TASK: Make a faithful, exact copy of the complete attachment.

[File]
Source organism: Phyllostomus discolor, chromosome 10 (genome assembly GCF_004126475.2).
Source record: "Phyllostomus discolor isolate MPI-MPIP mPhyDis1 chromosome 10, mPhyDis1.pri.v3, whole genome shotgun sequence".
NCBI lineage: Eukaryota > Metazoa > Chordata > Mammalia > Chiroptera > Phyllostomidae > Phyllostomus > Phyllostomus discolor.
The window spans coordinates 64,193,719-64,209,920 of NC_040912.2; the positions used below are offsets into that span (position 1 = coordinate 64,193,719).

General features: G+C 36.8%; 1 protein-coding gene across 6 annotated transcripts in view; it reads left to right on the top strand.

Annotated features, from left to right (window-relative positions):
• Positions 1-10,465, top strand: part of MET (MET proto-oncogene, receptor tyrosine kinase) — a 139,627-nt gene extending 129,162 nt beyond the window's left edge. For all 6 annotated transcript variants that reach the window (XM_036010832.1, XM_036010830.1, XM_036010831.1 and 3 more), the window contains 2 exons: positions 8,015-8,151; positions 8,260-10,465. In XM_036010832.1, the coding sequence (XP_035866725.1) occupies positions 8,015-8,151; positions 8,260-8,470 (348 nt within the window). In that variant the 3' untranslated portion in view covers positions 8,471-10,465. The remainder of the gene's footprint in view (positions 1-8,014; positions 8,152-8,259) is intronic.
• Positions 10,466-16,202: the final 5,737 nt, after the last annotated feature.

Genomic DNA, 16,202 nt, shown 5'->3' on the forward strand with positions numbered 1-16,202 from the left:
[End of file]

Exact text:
Source organism: Phyllostomus discolor, chromosome 10 (genome assembly GCF_004126475.2).
Source record: "Phyllostomus discolor isolate MPI-MPIP mPhyDis1 chromosome 10, mPhyDis1.pri.v3, whole genome shotgun sequence".
NCBI lineage: Eukaryota > Metazoa > Chordata > Mammalia > Chiroptera > Phyllostomidae > Phyllostomus > Phyllostomus discolor.
The window spans coordinates 64,193,719-64,209,920 of NC_040912.2; the positions used below are offsets into that span (position 1 = coordinate 64,193,719).

General features: G+C 36.8%; 1 protein-coding gene across 6 annotated transcripts in view; it reads left to right on the top strand.

Annotated features, from left to right (window-relative positions):
• Positions 1-10,465, top strand: part of MET (MET proto-oncogene, receptor tyrosine kinase) — a 139,627-nt gene extending 129,162 nt beyond the window's left edge. For all 6 annotated transcript variants that reach the window (XM_036010832.1, XM_036010830.1, XM_036010831.1 and 3 more), the window contains 2 exons: positions 8,015-8,151; positions 8,260-10,465. In XM_036010832.1, the coding sequence (XP_035866725.1) occupies positions 8,015-8,151; positions 8,260-8,470 (348 nt within the window). In that variant the 3' untranslated portion in view covers positions 8,471-10,465. The remainder of the gene's footprint in view (positions 1-8,014; positions 8,152-8,259) is intronic.
• Positions 10,466-16,202: the final 5,737 nt, after the last annotated feature.

Genomic DNA, 16,202 nt, shown 5'->3' on the forward strand with positions numbered 1-16,202 from the left: